"requestID": "1A2668605F69DE1F",
  "eventID": "7cb234a0-e370-4039-aee8-b473a5945031",
  "readOnly": true,
  "resources": [
      "accountId": "REMOVED",
      "type": "AWS::S3::Bucket",
      "ARN": "arn:aws:s3:::REMOVED"
  "eventType": "AwsApiCall",
  "recipientAccountId": "REMOVED",
  "vpcEndpointId": "vpce-REMOVED"

Cleaning up

To delete the resources created in this blog post, delete these resources in this order:

  1. If you created a new CloudTrail trail then delete this from the CloudTrail console. Note that it is our best practice to always retain at least one trail of management events, so be cautious that you do not leave your account without any trails. See Security Best Practices in AWS CloudTrail for more information.
  2. Using the CloudWatch console, delete the CloudWatch Logs metric filter.
  3. Delete the CloudWatch alarm created from this metric filter.
  4. Delete the CloudWatch Logs log group you created above.

There is no need to delete the metric created by the metric filter as these do not incur ongoing charges and will be clean-up automatically.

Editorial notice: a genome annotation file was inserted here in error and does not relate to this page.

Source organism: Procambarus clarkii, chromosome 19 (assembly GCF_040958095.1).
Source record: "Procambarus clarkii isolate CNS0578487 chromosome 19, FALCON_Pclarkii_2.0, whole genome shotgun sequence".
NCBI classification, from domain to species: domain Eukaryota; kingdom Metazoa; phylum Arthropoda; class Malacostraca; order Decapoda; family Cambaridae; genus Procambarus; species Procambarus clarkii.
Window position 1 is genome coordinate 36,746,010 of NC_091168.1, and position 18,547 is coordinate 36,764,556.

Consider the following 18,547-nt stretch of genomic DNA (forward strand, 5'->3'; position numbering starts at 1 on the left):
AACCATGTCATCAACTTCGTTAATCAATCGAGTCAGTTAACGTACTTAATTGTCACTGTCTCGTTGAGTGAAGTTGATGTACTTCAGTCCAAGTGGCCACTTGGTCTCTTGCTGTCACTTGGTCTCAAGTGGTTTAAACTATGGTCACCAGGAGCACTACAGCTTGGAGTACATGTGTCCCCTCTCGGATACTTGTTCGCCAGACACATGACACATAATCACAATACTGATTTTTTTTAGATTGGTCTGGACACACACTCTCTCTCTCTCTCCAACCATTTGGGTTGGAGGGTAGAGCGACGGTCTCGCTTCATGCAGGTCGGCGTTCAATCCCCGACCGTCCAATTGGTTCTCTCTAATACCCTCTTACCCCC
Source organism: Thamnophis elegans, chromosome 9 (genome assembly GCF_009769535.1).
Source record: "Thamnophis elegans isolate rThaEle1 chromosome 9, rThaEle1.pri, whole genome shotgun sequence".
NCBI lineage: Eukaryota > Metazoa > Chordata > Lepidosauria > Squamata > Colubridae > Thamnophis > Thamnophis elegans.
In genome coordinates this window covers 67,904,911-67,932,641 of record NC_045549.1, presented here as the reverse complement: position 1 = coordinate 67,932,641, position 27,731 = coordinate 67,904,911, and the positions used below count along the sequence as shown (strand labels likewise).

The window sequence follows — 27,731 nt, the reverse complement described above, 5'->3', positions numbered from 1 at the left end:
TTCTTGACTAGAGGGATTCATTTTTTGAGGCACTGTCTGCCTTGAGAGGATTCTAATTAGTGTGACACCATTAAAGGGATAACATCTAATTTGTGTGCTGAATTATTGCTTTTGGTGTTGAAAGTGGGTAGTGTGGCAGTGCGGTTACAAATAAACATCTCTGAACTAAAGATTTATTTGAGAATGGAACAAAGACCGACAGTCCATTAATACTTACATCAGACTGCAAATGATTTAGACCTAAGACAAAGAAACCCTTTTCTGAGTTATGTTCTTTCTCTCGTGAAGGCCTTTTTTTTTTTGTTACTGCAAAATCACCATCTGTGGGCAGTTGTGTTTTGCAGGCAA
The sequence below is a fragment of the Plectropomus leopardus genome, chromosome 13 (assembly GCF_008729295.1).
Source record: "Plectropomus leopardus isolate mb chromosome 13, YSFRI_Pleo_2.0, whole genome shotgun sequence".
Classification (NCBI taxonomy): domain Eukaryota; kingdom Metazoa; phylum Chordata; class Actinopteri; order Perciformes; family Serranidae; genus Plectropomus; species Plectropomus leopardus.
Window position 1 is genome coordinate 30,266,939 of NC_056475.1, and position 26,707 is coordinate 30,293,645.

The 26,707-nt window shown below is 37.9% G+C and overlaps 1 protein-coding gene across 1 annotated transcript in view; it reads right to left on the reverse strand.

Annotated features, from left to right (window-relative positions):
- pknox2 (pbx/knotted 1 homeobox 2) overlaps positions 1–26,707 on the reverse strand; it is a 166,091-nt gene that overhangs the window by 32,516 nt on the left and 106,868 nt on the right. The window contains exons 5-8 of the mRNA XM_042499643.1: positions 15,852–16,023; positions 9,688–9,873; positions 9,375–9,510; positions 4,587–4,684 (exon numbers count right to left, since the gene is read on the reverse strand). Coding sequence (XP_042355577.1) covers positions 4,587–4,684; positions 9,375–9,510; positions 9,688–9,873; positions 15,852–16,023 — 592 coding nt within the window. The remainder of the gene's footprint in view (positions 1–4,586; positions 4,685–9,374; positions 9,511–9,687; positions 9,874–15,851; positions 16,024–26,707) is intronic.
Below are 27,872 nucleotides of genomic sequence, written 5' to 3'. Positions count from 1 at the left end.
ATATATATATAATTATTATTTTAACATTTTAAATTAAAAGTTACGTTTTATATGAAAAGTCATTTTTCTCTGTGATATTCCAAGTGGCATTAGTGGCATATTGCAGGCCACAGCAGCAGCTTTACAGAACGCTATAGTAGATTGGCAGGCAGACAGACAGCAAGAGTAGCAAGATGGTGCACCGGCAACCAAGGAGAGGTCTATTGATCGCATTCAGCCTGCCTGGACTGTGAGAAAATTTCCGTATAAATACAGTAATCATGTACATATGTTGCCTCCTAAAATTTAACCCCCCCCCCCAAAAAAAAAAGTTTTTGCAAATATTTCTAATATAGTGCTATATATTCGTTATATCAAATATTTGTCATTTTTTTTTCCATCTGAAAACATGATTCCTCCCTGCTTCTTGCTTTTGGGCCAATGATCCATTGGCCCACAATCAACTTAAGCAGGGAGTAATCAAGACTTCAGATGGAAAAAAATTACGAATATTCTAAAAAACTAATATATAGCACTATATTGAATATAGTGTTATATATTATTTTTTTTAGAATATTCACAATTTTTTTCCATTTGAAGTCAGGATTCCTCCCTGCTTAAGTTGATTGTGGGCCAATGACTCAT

In this post, I have shown how to detect, alert on, and search for attempts to access AWS resources that have been blocked from a service-linked role. This solution will be of particular interest to customers that leverage services such as Macie, GuardDuty, AWS Config, or other services that use a service-linked role to perform their function. This solution is extensible and can become part of a broader compliance approach.

About the author

Rich McDonoughRich McDonough is a Solutions Architect for Amazon Web Services based in Toronto. His primary focus is on Management and Governance, helping customers scale their use of AWS safely and securely. Before joining AWS in 2018, he specialized in helping migrate customers into the cloud. Rich loves helping customers learn about AWS CloudFormation, AWS Config, and AWS Control Tower.